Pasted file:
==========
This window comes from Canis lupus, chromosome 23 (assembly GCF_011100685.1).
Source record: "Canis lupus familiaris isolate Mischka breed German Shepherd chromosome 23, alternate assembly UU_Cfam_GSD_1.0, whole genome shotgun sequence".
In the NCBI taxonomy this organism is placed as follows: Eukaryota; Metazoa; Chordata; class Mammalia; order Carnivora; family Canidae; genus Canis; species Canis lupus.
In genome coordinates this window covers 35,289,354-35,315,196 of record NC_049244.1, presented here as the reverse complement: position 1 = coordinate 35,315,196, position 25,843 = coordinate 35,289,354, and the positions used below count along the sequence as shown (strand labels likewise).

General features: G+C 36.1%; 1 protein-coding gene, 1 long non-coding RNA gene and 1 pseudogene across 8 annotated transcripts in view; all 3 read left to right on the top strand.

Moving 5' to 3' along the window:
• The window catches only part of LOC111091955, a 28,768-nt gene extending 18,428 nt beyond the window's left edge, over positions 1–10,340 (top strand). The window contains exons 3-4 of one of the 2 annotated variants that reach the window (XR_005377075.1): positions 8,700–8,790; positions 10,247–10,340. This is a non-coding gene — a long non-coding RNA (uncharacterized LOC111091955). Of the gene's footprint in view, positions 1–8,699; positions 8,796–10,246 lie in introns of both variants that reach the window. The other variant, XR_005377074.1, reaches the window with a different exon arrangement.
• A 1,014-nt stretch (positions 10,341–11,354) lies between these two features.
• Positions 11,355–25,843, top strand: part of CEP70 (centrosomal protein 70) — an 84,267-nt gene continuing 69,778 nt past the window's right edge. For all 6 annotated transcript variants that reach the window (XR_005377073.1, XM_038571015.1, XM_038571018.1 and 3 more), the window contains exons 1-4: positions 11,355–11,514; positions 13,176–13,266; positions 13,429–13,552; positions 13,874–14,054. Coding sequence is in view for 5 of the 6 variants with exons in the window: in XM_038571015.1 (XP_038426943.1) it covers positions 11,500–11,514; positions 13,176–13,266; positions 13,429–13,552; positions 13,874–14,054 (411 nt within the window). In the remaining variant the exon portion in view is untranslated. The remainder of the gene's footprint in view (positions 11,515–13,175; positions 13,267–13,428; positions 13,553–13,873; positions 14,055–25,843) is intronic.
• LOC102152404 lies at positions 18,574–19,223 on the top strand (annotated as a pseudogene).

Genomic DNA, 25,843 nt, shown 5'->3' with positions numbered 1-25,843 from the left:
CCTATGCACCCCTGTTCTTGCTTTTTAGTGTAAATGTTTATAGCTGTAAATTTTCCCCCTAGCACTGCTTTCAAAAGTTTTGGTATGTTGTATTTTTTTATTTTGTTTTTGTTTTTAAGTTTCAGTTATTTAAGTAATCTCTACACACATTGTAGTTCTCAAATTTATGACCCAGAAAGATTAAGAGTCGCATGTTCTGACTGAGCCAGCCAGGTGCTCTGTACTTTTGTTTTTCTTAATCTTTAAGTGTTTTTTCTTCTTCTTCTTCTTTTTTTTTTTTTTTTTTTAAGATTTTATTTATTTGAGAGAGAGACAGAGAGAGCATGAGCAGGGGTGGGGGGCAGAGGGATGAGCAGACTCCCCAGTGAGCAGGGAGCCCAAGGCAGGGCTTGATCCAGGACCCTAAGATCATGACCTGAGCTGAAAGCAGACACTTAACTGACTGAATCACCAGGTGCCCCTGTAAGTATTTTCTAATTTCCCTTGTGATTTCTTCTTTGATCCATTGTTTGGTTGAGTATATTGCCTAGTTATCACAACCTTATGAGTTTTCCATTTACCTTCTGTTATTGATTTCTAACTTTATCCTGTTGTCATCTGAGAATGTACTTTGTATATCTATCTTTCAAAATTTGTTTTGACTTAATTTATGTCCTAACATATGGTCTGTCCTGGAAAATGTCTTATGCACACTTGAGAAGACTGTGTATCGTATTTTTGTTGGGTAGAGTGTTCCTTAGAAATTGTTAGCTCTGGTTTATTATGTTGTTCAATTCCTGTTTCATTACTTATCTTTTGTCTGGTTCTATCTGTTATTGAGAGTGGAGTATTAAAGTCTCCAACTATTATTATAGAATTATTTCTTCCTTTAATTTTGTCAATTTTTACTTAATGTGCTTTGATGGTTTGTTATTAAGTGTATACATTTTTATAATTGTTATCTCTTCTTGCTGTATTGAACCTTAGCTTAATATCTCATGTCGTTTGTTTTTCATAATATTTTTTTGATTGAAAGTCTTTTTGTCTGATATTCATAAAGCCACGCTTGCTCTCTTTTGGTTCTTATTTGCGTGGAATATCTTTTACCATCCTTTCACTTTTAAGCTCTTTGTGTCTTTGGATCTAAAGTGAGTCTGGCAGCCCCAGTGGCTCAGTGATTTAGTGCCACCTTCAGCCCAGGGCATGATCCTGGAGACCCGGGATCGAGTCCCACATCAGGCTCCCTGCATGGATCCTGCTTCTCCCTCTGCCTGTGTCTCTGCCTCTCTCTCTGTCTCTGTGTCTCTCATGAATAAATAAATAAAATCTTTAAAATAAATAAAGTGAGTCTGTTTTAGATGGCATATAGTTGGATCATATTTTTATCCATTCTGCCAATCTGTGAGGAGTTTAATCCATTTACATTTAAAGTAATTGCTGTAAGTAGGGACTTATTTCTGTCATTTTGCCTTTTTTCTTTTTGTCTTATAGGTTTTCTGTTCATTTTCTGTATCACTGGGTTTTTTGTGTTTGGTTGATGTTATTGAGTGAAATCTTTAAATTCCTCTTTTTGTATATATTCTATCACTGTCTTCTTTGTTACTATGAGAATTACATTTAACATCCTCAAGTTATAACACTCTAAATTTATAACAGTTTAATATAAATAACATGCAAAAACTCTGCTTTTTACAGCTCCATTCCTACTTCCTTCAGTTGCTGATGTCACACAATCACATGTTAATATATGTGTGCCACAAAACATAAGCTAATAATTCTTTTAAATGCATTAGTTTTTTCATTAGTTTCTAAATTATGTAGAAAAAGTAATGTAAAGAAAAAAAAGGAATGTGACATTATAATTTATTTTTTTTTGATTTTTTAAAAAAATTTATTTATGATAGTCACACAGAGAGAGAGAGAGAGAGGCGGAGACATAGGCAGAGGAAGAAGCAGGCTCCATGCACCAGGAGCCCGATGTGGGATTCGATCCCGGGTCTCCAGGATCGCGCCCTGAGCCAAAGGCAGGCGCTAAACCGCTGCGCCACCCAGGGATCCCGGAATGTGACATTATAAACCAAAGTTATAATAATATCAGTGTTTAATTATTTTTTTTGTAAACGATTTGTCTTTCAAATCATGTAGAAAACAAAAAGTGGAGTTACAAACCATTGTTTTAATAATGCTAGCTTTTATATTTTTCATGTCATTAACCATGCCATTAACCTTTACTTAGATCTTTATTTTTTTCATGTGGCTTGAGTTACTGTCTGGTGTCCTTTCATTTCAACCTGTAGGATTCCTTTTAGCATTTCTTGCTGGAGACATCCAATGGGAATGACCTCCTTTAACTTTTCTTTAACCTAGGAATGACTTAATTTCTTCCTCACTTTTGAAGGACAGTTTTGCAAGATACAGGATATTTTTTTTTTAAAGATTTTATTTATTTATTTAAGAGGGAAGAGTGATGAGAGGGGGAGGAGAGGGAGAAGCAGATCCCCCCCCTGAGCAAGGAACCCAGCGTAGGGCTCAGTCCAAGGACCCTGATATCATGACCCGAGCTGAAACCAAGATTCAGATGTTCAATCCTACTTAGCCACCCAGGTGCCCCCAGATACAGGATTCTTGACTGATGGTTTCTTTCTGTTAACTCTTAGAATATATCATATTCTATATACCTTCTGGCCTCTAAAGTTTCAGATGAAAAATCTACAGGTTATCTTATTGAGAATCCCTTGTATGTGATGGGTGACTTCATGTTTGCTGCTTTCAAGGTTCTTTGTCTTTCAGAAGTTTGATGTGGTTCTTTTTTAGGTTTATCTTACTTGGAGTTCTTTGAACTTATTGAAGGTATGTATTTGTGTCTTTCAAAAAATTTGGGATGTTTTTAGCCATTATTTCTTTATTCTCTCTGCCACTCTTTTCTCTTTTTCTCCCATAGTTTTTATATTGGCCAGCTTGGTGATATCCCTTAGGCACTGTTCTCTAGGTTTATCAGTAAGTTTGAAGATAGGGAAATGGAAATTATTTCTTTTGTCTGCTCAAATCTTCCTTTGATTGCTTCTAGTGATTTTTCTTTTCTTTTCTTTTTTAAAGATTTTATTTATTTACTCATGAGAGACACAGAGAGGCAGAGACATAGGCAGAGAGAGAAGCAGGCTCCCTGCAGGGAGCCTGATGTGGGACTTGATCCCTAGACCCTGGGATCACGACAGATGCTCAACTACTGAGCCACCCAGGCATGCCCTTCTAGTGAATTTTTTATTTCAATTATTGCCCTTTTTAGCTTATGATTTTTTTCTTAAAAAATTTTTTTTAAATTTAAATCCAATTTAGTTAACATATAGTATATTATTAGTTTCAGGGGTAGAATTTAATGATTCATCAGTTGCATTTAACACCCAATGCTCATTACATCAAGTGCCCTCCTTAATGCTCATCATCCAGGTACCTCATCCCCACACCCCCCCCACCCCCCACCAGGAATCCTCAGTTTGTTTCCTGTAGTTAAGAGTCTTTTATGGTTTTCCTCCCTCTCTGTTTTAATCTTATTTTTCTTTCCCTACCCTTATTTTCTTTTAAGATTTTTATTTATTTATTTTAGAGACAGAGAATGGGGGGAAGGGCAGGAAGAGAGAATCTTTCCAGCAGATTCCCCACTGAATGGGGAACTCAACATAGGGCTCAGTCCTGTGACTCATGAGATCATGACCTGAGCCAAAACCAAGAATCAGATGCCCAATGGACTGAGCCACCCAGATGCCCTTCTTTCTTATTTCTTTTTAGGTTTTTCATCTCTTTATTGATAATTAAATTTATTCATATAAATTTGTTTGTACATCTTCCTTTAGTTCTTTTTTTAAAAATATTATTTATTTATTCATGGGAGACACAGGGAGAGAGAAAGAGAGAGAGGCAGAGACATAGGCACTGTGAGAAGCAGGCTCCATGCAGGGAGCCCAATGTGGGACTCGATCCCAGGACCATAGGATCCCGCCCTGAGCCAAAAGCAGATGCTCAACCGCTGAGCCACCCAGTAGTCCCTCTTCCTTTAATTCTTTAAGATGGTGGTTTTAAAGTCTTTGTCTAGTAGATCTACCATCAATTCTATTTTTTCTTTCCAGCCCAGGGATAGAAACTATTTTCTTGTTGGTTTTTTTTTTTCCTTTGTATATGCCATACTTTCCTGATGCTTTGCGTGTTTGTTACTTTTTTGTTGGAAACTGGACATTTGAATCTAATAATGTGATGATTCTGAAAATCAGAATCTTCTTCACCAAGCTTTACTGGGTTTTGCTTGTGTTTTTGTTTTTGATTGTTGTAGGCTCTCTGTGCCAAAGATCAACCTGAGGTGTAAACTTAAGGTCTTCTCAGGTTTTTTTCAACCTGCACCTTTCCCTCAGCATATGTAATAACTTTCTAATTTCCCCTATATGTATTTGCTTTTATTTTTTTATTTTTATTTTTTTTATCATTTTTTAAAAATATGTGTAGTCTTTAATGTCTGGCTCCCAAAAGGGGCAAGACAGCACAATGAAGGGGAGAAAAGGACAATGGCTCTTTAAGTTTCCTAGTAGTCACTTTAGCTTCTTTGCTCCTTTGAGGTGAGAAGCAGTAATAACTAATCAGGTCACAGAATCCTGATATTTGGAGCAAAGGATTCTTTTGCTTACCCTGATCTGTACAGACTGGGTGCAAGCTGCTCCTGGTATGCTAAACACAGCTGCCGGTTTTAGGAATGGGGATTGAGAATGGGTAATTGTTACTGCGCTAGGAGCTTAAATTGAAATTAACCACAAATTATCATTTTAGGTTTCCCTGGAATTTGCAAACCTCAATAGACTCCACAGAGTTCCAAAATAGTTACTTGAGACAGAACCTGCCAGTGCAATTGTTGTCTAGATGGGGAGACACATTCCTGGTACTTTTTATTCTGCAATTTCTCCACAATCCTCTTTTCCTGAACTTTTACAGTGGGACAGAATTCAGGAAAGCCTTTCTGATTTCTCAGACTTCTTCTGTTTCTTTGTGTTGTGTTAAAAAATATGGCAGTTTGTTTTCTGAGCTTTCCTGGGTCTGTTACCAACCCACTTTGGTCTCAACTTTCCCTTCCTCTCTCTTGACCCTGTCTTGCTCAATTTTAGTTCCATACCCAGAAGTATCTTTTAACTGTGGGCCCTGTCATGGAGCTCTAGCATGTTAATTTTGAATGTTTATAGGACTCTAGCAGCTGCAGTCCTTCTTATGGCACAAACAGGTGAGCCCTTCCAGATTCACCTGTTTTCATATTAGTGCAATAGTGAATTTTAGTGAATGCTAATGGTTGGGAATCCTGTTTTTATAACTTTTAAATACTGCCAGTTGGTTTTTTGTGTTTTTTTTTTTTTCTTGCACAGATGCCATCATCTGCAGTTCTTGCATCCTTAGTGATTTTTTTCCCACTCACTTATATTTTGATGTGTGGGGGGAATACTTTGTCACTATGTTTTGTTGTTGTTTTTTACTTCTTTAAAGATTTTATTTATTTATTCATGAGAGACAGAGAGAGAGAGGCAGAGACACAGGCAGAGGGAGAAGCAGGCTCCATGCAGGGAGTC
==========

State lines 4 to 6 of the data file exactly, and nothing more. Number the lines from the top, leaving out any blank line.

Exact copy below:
In genome coordinates this window covers 35,289,354-35,315,196 of record NC_049244.1, presented here as the reverse complement: position 1 = coordinate 35,315,196, position 25,843 = coordinate 35,289,354, and the positions used below count along the sequence as shown (strand labels likewise).

General features: G+C 36.1%; 1 protein-coding gene, 1 long non-coding RNA gene and 1 pseudogene across 8 annotated transcripts in view; all 3 read left to right on the top strand.

Moving 5' to 3' along the window: